San Pedro running, Galiuros standing, by Kai Staats

In the desert, the rain seldom arrives in a subtle manner, quietly or over the course of hours. Rather, it obliterates the sun within minutes, a bold, dark mass that hides something sinister. At the leading edge of the billowing clouds is a swirling mass of cool, moisture ladened air. A simultaneous sense of excitement and dread is carried by a deceptive, playful greeting. Soon, that same wind is breaking branches and tossing loose sheets of metal into neighboring pastures. Bold strokes of light rise from points unseen, echoed by melodramatic rumbles that awake toads for a twelve hours mating ritual.

Just before sunset, blue skies chase black past the horizon and the rivers run as though they were never without water, only a memory of dry sand a few hours earlier.

Walking in muddy waters, by Kai Staats Hand in hand with the San Pedro, by Kai Staats

The mighty, muddy San Pedro at Cascabel, by Kai Staats Ripples of the San Pedro, by Kai Staats

Deer at the confluence of the San Pedro and Paige rivers, by Kai Staats Paige, San Pedro confluence, by Kai Staats

By |2020-07-28T02:07:14-04:00July 28th, 2020|At Home in the Southwest|Comments Off on Walking in the ripples of the rain, a photo essay

Ash Creek, a photo essay

Ash Creek, Galiuro Wilderness, by Kai Staats

There are places yet remaining that feel to the visitor untouched by time. We call this wilderness, and we protect it from recreational vehicle, developers, and politicians whose pockets are too easily filled with bills too large. These areas must remain wild, free of human impact other than photograph and footprint if we are to maintain some semblance of balance in the world at large. Something must offset the impact of cities and urban sprawl. Some places must give us reason to pause, to remember what it was like to be just another humble animal on a planet we did not always dominate. On trails too narrow for vehicles, on paths too jagged for wheels, that is where we recall who we really are, the human animal.

Ash Creek, Galiuro Wilderness, by Kai Staats Ash Creek, Galiuro Wilderness, by Kai Staats

Ash Creek, Galiuro Wilderness, by Kai Staats Ash Creek, Galiuro Wilderness, by Kai Staats

Ash Creek, Galiuro Wilderness, by Kai Staats Ash Creek, Galiuro Wilderness, by Kai Staats

Ash Creek, Galiuro Wilderness, by Kai Staats Ash Creek, Galiuro Wilderness, by Kai Staats

Ash Creek, Galiuro Wilderness, by Kai Staats Kai Staats and Colleen Cooley

By |2020-04-28T03:27:08-04:00April 18th, 2020|At Home in the Southwest|Comments Off on Ash Creek, a photo essay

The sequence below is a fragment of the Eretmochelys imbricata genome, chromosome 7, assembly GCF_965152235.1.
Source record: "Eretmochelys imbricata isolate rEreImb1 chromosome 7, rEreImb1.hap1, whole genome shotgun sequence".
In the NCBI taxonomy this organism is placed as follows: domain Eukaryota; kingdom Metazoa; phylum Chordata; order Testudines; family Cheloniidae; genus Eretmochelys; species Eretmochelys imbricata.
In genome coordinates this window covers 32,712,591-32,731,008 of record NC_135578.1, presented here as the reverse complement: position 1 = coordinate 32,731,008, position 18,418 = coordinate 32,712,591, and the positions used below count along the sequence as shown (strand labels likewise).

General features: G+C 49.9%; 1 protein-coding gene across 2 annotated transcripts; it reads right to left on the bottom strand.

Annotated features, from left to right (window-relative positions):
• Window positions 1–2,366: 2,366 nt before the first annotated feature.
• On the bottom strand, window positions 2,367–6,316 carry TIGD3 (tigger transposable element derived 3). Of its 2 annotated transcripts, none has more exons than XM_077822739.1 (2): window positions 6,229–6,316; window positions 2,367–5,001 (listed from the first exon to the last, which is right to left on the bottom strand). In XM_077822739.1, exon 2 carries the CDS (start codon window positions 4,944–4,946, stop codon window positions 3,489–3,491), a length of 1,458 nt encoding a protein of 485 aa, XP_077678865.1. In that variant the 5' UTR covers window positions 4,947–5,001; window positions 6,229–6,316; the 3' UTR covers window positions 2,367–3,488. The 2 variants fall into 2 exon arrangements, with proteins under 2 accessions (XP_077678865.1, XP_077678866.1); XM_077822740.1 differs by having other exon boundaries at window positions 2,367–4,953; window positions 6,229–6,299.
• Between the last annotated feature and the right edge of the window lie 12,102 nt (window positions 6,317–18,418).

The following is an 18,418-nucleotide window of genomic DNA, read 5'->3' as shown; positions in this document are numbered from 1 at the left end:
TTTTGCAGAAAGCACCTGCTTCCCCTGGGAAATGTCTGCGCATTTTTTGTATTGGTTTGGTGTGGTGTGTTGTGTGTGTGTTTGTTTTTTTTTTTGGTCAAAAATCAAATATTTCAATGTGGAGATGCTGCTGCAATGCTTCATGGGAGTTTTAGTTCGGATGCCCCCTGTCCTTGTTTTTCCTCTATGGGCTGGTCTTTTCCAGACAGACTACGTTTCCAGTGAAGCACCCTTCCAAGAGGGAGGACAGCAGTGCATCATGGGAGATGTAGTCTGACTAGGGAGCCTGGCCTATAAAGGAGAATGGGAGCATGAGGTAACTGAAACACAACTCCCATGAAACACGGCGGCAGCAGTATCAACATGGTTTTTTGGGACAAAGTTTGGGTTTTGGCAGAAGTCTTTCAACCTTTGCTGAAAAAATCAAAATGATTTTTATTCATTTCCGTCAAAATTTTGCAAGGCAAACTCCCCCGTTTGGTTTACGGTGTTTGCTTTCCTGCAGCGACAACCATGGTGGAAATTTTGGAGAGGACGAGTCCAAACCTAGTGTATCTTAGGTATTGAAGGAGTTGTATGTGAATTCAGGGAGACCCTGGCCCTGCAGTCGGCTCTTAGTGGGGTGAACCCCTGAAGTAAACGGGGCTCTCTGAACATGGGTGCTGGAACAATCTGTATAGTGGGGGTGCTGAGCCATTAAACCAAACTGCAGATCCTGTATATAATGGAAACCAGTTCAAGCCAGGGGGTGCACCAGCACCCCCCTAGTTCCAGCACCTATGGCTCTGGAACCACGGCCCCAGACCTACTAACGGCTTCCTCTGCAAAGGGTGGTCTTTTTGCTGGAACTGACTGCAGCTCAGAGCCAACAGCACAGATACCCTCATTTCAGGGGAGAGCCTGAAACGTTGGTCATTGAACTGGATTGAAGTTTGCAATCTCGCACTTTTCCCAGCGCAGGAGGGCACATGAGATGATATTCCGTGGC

Hot Springs Canyon, a photo essay

Hot Springs Canyon, by Kai Staats

Hot Springs Canyon, by Kai Staats Hot Springs Canyon, by Kai Staats

Hot Springs Canyon, by Kai Staats Hot Springs Canyon, by Kai Staats

Hot Springs Canyon, by Kai Staats Hot Springs Canyon, by Kai Staats

Hot Springs Canyon, by Kai Staats Hot Springs Canyon, by Kai Staats

Hot Springs Canyon, by Kai Staats Hot Springs Canyon, by Kai Staats

Hot Springs Canyon, by Kai Staats Hot Springs Canyon, by Kai Staats

Hot Springs Canyon, by Kai Staats We walked to this place from my back door and spent the afternoon listening. Everything we heard was clear. A hawk call, a leaf fall, and the sound of a water were undeniable and real.

I am more a part of this place than I ever will be of the constructed world. We all are. Yet the thing we are all hiding from, the nearly invisible string of DNA neither living or dead knows there is no separation between us and them, between the wealthy and the poor; black, white, and brown; uneducated and well read. Biological systems eventually transcend all social and geographic borders. There is no beginning or end, only the creativity of evolution and the tenacious, constant change. We are part of this process, not a destination. This is a time to celebrate simple things again.

By |2020-04-17T11:29:49-04:00April 12th, 2020|At Home in the Southwest|Comments Off on Hot Springs Canyon, a photo essay

A mist over the San Pedro

This nights have been warmer here, in the San Pedro river valley. A temporary trend with much colder nights on the horizon, long-time residents assure me. This morning found my house surrounded by a cool, dense mist. Erie and exciting at the same time. I ventured outside and onto the concrete patio with bare feet and a light hood pulled over top. A half dozen inch worms had found their way inside my house, dozens more outside. They moved ever so slowly toward my front door, zombies in very, very slow motion … contract … expand and move forward … contract … expand. The apocalypse was thwarted by the action of a stiff bristled broom, for now.

The mist grew thicker as the sun grew warmer, moisture drawn out of the grass, London rocket, and the nearby Hot Springs river bottom. A hundred meters was the best visibility for a while, until the same warmth drove it off entirely. Yoga was accompanied by the Mannheim Steamrollers’ Fresh Aire II and then a short run on a trail that crosses half the forty acres to the west.

Some song birds are returning already, or at least making themselves more known. Healthy white tail deer bounded just behind my well house, and fresh javelina tracks remind me that I am never alone.

By |2020-01-17T15:34:03-04:00January 17th, 2020|At Home in the Southwest|Comments Off on A mist over the San Pedro